Man Charged with Using Skimming Devices to Steal Credit Card Information at Gas Stations
Las Vegas, Nev. – Federal charges have been filed against a man for making and using counterfeit credit and debit cards encoded with information skimmed from gas pumps in Las Vegas and elsewhere, announced Daniel G. Bogden, United States Attorney for the District of Nevada.
Zelalem Berhe, 41, of Las Vegas, is charged in a criminal indictment with five counts of bank fraud, possession of 15 or more counterfeit access devices (credit/debit or gift cards), possession of access device making equipment, and aggravated identity theft. The indictment was returned on August 10, 2010, and unsealed yesterday, September 19, 2010, when he was arrested in Las Vegas. If convicted, Berhe faces up to 30 years in prison and a $1,000,000 fine on each bank fraud count, up to 20 years in prison and a $250,000 fine on each access device count, and a minimum of two years in prison on the aggravated identity theft charge, which must be served consecutively to the sentence for any other count. Berhe is scheduled to appear before a United States Magistrate Judge in Las Vegas at 3:00 p.m. on September 21, 2010.
According to the indictment, during two local traffic stops of Berhe on February 7 and May 4, 2010, officers recovered devices used to steal the magnetic information from credit/debit cards (skimmers), access device making equipment (laptop computers and software), and 18 counterfeit credit/debit cards. An investigation was opened by the U.S. Secret Service, the Southwestern Identity Theft and Fraud Task Force (SWIFT), and the Electronic Crimes Task Force (ECTF), which investigates identity theft and complex fraud cases involving crimes committed utilizing emerging technology in southern Nevada.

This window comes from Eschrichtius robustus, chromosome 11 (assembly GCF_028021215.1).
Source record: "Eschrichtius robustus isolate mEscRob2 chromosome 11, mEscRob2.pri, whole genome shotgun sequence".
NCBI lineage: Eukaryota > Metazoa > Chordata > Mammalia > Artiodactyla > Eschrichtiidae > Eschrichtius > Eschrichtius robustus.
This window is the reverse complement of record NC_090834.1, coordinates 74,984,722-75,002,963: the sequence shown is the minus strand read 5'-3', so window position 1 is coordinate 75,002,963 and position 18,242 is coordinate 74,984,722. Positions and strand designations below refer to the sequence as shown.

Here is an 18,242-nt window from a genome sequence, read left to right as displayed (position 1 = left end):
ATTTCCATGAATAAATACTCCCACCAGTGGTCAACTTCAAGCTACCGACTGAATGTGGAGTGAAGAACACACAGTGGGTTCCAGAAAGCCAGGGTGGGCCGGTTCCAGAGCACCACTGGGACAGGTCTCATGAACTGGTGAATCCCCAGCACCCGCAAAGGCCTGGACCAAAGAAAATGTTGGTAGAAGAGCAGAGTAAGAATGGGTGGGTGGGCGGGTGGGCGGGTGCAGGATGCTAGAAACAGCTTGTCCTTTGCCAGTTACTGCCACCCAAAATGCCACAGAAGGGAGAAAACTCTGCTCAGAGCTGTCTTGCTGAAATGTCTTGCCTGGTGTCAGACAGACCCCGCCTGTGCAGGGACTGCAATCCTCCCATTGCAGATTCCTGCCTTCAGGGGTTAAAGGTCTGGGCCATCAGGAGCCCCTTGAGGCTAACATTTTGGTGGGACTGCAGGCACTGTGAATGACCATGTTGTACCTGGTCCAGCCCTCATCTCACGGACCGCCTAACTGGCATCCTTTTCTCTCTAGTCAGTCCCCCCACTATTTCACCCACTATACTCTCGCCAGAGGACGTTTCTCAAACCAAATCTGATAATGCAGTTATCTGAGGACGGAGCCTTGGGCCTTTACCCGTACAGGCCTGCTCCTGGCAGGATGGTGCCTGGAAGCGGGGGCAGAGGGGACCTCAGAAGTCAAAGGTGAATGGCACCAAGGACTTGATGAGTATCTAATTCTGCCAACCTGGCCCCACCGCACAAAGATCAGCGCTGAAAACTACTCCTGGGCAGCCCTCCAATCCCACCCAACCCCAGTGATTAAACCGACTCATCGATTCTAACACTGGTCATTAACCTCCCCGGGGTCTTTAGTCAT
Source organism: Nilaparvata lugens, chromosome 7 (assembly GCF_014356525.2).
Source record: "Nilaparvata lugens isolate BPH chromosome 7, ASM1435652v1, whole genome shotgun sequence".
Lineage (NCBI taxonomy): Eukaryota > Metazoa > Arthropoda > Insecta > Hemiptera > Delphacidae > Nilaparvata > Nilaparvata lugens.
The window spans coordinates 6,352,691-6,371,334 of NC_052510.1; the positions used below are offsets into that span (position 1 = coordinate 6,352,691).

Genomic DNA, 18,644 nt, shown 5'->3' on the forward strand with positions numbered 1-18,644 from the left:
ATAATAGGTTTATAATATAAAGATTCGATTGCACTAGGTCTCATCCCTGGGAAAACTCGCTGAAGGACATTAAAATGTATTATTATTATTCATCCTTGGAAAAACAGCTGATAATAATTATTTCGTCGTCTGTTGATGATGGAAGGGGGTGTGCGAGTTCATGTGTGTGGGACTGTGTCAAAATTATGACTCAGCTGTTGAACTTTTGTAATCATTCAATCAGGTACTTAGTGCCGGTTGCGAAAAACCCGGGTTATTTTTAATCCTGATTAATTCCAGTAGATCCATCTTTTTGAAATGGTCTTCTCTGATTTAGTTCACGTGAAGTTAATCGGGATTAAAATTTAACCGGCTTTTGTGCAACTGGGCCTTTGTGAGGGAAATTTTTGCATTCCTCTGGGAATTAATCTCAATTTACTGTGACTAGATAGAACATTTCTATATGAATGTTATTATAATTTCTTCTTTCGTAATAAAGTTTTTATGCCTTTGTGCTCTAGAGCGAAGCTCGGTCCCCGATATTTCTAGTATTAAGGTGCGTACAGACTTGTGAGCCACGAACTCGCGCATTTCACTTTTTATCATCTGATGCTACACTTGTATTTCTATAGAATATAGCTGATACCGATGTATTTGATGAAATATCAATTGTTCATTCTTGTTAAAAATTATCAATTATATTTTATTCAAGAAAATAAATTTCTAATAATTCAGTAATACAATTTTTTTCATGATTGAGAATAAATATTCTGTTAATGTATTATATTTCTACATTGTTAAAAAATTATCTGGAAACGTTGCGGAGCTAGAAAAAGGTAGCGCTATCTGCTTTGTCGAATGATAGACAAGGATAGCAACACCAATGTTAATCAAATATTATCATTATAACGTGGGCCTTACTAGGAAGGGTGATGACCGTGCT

From about April 16, 2009 to May 4, 2010, the Indictment alleges that Berhe and un-named others installed skimming devices at gas pumps in the Las Vegas area, as well as in other locations, including Florida and Arizona. Berhe and others used computers, encoders and software programs to transfer the stolen credit and debit card information to counterfeit credit and debit cards through a process called re-encoding. A re-encode is when an individual uses a genuine credit card and erases the magnetic information on the magnetic stripe on the rear of the card and re-encodes the card with the stolen magnetic information, thus altering the card and making it counterfeit. Berhe and others allegedly skimmed approximately13,800 credit and debit card account numbers using this system, and unlawfully used the stolen account numbers to fraudulently obtain approximately$591,872 from over 10 financial institutions.
This case is being investigated by SWIFT, comprised of Special Agents from the United States Secret Service, United States Postal Inspection Service, Las Vegas Metropolitan Police Department, Henderson Police Department and North Las Vegas Police Department. Assistant U.S. Attorney Kimberly M. Frayn is prosecuting the case on behalf of the United States.
For more information about consumer fraud and identity theft, visit the FTC's identity theft website at http://www.ftc.gov/bcp/edu/microsites/idtheft/.
The public is reminded that an indictment contains only charges and is not evidence of guilt. The defendant is presumed innocent and entitled to a fair trial at which the government has the burden of proving guilt beyond a reasonable doubt.